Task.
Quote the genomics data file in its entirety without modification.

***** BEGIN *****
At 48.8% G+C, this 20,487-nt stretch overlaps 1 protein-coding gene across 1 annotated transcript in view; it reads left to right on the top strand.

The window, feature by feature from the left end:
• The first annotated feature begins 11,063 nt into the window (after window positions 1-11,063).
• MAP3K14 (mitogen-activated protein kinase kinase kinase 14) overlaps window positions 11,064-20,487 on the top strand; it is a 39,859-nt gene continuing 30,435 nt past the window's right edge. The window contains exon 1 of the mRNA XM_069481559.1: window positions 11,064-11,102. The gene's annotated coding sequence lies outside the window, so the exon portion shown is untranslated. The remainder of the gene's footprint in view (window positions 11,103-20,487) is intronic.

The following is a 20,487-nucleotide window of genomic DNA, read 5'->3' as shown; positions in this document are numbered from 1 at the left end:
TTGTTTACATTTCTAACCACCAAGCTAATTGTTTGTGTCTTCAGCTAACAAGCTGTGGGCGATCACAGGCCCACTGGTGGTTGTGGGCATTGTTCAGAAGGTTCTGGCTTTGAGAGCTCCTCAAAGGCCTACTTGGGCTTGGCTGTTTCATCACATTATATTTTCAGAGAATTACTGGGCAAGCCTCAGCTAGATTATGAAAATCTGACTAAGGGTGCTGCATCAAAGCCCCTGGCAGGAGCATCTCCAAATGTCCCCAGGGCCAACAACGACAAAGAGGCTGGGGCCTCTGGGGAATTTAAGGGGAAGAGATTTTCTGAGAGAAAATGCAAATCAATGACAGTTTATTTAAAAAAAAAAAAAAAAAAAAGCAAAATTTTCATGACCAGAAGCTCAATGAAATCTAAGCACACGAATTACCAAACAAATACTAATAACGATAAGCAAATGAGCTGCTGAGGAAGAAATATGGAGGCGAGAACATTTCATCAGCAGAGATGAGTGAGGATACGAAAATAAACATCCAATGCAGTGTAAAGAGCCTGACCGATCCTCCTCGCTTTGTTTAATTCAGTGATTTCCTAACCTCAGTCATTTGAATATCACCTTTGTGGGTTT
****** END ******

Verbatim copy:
At 48.8% G+C, this 20,487-nt stretch overlaps 1 protein-coding gene across 1 annotated transcript in view; it reads left to right on the top strand.

The window, feature by feature from the left end:
• The first annotated feature begins 11,063 nt into the window (after window positions 1-11,063).
• MAP3K14 (mitogen-activated protein kinase kinase kinase 14) overlaps window positions 11,064-20,487 on the top strand; it is a 39,859-nt gene continuing 30,435 nt past the window's right edge. The window contains exon 1 of the mRNA XM_069481559.1: window positions 11,064-11,102. The gene's annotated coding sequence lies outside the window, so the exon portion shown is untranslated. The remainder of the gene's footprint in view (window positions 11,103-20,487) is intronic.

The following is a 20,487-nucleotide window of genomic DNA, read 5'->3' as shown; positions in this document are numbered from 1 at the left end:
TTGTTTACATTTCTAACCACCAAGCTAATTGTTTGTGTCTTCAGCTAACAAGCTGTGGGCGATCACAGGCCCACTGGTGGTTGTGGGCATTGTTCAGAAGGTTCTGGCTTTGAGAGCTCCTCAAAGGCCTACTTGGGCTTGGCTGTTTCATCACATTATATTTTCAGAGAATTACTGGGCAAGCCTCAGCTAGATTATGAAAATCTGACTAAGGGTGCTGCATCAAAGCCCCTGGCAGGAGCATCTCCAAATGTCCCCAGGGCCAACAACGACAAAGAGGCTGGGGCCTCTGGGGAATTTAAGGGGAAGAGATTTTCTGAGAGAAAATGCAAATCAATGACAGTTTATTTAAAAAAAAAAAAAAAAAAAAGCAAAATTTTCATGACCAGAAGCTCAATGAAATCTAAGCACACGAATTACCAAACAAATACTAATAACGATAAGCAAATGAGCTGCTGAGGAAGAAATATGGAGGCGAGAACATTTCATCAGCAGAGATGAGTGAGGATACGAAAATAAACATCCAATGCAGTGTAAAGAGCCTGACCGATCCTCCTCGCTTTGTTTAATTCAGTGATTTCCTAACCTCAGTCATTTGAATATCACCTTTGTGGGTTT